My sense is that, in Boston, “pushout” is a very minor contributor to extraordinary charter school success. According to one of the Stanford CREDO studies, the results for the typical student in a Boston charter equated “to more than twelve months of additional learning per year in reading and thirteen months greater progress in math.” When I first heard it, I didn’t believe it. 12-13 months _additional_ per year? Two+ for the price of one? I thought the study had been cited incorrectly. Couldn’t be possible. But that’s what it says.

        And, as I think you are aware, the CREDO study is certainly not a case of “comparing the kids who go to the playground to toss a ball around with the kids whose parents enroll them in the karate program at the Y, buy them uniforms and accompany them to practice and competitions.” The CREDO study takes great pains to compare the progress of children who enroll in a charter school with carefully matched children who had also participated in the lottery but had not had the luck of the draw.

        I can explain some, but not much of, Boston charter school success by attrition of less-motivated students. I can explain some, but not most of it, by the fact that the students in the traditional district schools have some in their cohort who disrupt their learning (Boston district schools, by the way, on occasion resort to moving disruptive students out to an excellent, separate facility where there’s “Focus on emotional, behavioral, and learning needs”, “Highly structured behavior management system”, “Intensive clinical supports”).

        You write: “To address your question about the CREDO study: it seems like an utterly pointless exercise… Bottom line is that some charter schools do better and some do worse than public schools. In some cities there are more charters that do better than do worse, and in some cities there are far more charters that do worse. But this study isn’t interested in why, which is very odd. What are the characteristics of the charters that do better? Isn’t that the point?”

        In order to determine the characteristics of systems where charter schools are most successful, it is a rather helpful exercise to first identify which schools in which locales are most and least successful. At least in respect to one measure, tests of academic progress, who does that better than Stanford/CREDO, with its matched controls?

        These are among the conclusions of the Center for Public Education after the 2009 CREDO study:

        “States that allow multiple authorizers—from municipal agencies to colleges and non-profits—had the weakest student achievement data for charter students when compared to students at traditional public schools. A rigorous study by the Center for Research on Education Outcomes (CREDO) found ‘a significant negative impact on student academic growth’ for charters in states that allow multiple agencies to authorize these schools. In effect, CREDO said, the presence of multiple authorizers allows charter organizers to ‘shop’ for the most advantageous route to approval. Similarly, the RAND Corporation (Zimmer et al 2009), in analyzing eight states, found that Ohio had ‘an especially wide range of variation’ in achievement, which the authors attributed to the state’s ‘unusually diverse group of organizations to serve as charter authorizers.'”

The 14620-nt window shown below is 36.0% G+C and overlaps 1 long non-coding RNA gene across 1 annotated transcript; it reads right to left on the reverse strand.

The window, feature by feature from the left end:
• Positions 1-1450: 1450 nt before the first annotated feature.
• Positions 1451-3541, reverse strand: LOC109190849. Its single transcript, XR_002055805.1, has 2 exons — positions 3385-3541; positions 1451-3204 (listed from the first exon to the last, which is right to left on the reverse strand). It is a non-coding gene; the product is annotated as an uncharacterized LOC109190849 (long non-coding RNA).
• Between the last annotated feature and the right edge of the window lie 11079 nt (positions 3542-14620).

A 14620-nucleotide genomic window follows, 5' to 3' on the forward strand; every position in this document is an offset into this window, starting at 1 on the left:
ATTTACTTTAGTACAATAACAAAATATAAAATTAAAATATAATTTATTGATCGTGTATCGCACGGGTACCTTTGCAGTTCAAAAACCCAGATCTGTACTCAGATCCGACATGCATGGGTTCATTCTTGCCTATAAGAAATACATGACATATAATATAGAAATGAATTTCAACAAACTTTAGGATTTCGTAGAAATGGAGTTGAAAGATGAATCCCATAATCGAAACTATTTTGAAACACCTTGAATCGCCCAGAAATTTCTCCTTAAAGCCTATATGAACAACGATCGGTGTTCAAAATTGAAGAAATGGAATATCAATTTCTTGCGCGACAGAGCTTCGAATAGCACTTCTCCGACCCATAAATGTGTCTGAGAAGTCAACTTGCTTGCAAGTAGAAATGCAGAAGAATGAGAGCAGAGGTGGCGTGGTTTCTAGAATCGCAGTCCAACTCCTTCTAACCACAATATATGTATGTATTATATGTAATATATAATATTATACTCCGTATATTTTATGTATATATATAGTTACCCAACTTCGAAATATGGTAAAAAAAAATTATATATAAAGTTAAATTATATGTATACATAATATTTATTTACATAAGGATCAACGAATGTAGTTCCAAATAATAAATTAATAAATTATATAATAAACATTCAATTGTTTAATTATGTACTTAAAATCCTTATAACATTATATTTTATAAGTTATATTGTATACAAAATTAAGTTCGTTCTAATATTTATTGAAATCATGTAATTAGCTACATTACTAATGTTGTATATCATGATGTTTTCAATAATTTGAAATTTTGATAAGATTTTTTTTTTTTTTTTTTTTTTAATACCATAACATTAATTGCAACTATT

You write: “But the unwillingness of charter schools to actually look at what the characteristics of better performing charter schools are when compared to lower performing ones is a huge red flag.”

        May I commend to your attention this book, particularly the chapter on Match Charter School: “Inside Urban Charter Schools: Promising Practices and Strategies in Five High-Performing Schools” (2009) by Katherine K. Merseth and Kristy Cooper?

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      • I didn’t see the answer to my question:

        What is the percentage of all students who enrolled in that Boston charter cohort who were not proficient? If the study knows the proficiency level of the students who left — 90% of them were below standards — then it obviously knows the proficiency level of the entire cohort and the ones who remained. What was it?

        Why do charter school “studies” never seem to want to look at the data that would give the true picture even when it is available? Either that charter school lost a disproportionate share of the below proficient students in its starting cohort or it did not. But without data, we could even be talking about 100% of the below proficient students leaving. I doubt that is the case, but purposely leaving out that data certainly makes me wonder what is being hidden in those numbers.

        The one thing that the WNYC story revealed but barely mentioned is that students leave the highest performing charter network at a much higher rate than they leave a lower performing one. That’s a fact. Ironically, KIPP used to be one of those high performing charter networks until they made a concerted effort –at least in NYC — to stop suspending and getting rid of so many students. Thus, their low attrition rate and low test scores.

        Why else would a high-performing charter school lose so many students? High performing PUBLIC schools don’t. The highest performing public schools have low attrition rates. Not extraordinarily high ones.

        Where in the CREDO study does it say that they account for attrition? Charter schools weed out the students who won’t do well in their school, period. Not all do it as aggressively as the highest scoring ones do, but since those aggressive charter schools are always included in that average, the average will always be higher.